Expert advocates self-regulation to combat fake news, others
Former Director General of the National Broadcasting Commission (NBC), Dr. Nasir Danladi Bako, OON, has identified self-regulatory mechanism as antidote to combating the menace of information disorder plaguing the media industry in Nigeria.
In a presentation titled, ‘Harnessing African Solutions to Combat Fake News, Malinformation, Misinformation and Disinformation’, at the fist international symposium of the National Open University of Nigeria (NOUN), Bako said: “We must reintroduce civic education and history as subjects in primary school through secondary school to imbibe nationalism, national interest and high moral standard and values. This is because our moral fabric is too weak.
“Reliance on self-regulation as proposed by proponents of press freedom is ideal and possible, but remember that man is deviant by nature and people will always break rules irrespective of what you do. If everyone was born law-abiding, then we would not need policemen or law courts.
“Humans will always break whatever law you put in place for social media obstructs. Therefore, enforcement of laws and regulations are desirable and a major key to reducing information disorder.”
Bako noted that before now, the structure of information flow and processing within print and broadcast ecosystems were well barricaded with checkpoints of gatekeeping and intense scrutiny by editors, subeditors and line-editors before going to the press.
“I was privileged to be the quality control officer otherwise known as controller and later manager at the network service of the Nigeria Television Authority (NTA) in the 1980s. So, I saw every frame, jingle, shot, advert, programme and story before clearing and sending it to master control for transmission.
“As a radio continuity announcer between 1980 and 1982 at Radio Nigeria 2, Lagos, you had to submit your script for approval and can only select records for broadcast from the library. Private records and tapes were prohibited at the stations. The gatekeepers were alive and responsible to their duties,” Bako observed.
The former NBC DG regretted that the advent of democracy, free speech and increased agitation for press freedom engendered the proliferation of newspapers in the 1970s and 1980s, but sourcing of high quality staff was challenging.
He said: “The lack of patience to train new entrants adequately brought a drop in quality of reportage in the 80s and indeed the near absence of enforcement of ethical standards by the industry ombudsman allowed reckless journalism to thrive.
“The evolution of computer technology and Information Communication Technology (ICT) only provided greater and expansive platforms for the amplification of various philosophies, agendas and destabilisation strategies.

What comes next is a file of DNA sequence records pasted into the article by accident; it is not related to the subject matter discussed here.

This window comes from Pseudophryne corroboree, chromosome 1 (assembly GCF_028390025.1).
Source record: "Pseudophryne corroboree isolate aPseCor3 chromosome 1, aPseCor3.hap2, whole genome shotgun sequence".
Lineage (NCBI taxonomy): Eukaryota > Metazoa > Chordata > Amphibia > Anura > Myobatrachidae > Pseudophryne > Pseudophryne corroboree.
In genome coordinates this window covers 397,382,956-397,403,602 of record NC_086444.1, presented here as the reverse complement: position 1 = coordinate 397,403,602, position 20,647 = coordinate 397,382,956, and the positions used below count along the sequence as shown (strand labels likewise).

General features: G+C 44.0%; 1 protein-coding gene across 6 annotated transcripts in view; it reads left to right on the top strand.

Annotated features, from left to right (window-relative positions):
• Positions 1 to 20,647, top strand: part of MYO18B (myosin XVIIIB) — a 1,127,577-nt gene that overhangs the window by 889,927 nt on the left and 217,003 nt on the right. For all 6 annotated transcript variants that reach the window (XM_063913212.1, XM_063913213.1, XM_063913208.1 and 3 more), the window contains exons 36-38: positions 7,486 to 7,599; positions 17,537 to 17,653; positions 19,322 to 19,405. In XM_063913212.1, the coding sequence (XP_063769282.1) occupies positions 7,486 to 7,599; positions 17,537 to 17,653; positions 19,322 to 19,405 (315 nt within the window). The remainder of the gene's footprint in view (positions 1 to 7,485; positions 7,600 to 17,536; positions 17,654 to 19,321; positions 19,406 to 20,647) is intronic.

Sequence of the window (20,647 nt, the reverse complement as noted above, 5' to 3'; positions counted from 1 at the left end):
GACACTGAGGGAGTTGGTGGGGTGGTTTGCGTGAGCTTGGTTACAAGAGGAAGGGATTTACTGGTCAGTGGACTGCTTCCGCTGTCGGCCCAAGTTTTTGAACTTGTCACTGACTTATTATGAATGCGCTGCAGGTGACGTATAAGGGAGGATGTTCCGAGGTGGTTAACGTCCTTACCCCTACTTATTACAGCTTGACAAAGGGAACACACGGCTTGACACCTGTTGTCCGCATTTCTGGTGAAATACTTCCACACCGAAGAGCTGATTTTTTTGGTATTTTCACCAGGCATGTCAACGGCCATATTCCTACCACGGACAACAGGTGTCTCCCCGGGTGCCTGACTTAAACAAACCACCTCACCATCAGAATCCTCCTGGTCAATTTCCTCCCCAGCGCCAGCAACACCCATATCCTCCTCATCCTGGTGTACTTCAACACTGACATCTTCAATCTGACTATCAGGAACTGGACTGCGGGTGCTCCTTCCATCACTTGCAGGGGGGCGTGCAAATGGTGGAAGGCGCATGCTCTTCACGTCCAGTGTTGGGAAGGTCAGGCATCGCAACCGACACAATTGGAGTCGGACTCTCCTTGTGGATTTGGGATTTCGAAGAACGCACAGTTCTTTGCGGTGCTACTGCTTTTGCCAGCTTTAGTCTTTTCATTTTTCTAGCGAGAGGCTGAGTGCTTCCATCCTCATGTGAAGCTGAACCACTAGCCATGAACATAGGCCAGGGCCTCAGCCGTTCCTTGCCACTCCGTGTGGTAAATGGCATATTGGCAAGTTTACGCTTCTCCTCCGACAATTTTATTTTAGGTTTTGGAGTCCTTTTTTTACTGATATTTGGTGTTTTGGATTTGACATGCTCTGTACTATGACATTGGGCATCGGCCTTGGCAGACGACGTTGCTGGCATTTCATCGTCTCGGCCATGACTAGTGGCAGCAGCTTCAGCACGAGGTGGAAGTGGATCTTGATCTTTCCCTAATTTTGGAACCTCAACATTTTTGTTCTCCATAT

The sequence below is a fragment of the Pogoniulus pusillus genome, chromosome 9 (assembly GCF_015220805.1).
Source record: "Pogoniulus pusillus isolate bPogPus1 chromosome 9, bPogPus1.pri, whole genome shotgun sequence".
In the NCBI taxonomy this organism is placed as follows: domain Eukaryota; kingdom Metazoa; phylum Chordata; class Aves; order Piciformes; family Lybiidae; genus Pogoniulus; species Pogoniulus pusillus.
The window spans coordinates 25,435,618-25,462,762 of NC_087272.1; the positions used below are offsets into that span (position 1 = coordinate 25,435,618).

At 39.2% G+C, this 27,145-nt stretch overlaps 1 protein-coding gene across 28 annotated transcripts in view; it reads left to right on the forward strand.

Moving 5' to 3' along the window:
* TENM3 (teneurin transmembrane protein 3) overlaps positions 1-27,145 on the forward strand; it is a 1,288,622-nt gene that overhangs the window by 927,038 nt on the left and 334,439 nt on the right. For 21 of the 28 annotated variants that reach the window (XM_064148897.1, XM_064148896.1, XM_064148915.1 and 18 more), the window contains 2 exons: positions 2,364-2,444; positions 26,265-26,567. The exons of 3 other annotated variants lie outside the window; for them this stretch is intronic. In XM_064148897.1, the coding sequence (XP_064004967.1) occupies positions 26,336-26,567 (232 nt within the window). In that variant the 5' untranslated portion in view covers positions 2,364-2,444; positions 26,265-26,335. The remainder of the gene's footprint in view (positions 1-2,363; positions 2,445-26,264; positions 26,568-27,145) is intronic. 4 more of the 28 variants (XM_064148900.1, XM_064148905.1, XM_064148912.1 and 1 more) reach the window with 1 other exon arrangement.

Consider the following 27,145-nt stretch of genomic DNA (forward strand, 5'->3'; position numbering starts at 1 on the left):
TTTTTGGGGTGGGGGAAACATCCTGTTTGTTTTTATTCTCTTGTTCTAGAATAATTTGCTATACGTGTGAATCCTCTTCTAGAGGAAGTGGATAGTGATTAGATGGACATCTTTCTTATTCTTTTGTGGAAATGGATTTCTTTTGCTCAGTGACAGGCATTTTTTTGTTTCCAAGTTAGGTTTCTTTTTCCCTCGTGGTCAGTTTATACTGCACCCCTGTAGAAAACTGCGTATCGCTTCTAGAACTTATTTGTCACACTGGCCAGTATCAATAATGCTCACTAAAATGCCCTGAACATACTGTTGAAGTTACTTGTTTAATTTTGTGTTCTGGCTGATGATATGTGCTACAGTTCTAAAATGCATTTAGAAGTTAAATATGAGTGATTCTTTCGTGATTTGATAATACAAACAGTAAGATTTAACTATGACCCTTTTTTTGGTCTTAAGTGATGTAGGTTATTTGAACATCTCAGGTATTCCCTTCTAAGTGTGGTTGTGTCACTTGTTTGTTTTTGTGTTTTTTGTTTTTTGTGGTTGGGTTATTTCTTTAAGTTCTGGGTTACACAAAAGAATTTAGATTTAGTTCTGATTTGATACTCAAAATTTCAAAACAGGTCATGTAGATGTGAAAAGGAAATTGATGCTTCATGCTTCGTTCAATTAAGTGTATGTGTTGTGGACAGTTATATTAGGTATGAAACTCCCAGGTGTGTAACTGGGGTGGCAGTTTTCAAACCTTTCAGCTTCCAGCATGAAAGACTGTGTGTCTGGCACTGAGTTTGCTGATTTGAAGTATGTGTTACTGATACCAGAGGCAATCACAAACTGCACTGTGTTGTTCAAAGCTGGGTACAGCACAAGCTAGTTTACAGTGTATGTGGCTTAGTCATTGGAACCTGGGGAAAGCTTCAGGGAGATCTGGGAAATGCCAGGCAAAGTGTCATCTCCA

“Similarly, the complex orchestration and political contestation for power, especially executive power at the federal and state levels provided strong alibi for demonisation of people, societies, political parties and certain demographics in some extreme cases.”
He added that with the deregulation of the broadcast media space in 1992, the number of stations rose from about 60 in 1990 to 800 in 2022, a development that contributed greatly to drop in the quality of output.
“This is due to the fact that the process of intended deregulation requires that more intensive training on ethics of the profession be carried out before licensing the station, but a few academics felt broadcasting should not be regulated quoting press freedom as alibi.
“Of course, a few entrepreneurs also jettisoned merit and more or less went to motor parks in their villages to draft people as newscasters and reporters.
“This has been the continuous battle of broadcast and print regulation as my personal experience. Media scholars believe that broadcasting deregulations, diffusion of information technology platforms and the proliferation of social media platforms, individuals, bloggers, and non-professionals now swarm the airwaves without control to publish information (factual or false) online without fact checking its source and content,” Bako said.
He noted that the Nigerian media is fairly free and unfettered, adding that journalists must play by the rules.
“Freedom of press is ideal, but responsibility must be the guiding principle all the time. The citizenry must also join in the advocacy for media hygiene and sanitation of the airwaves by encouraging a subculture of sanity in thought, word and deed.
“This can manifest in our local town union meetings, clubs and associations, professional bodies, as well as women and youth societies. The culture of ‘clean and decent speech’, as I call it, must become part of us.”
Get the latest news delivered straight to your inbox every day of the week. Stay informed with the Guardian’s leading coverage of Nigerian and world news, business, technology and sports.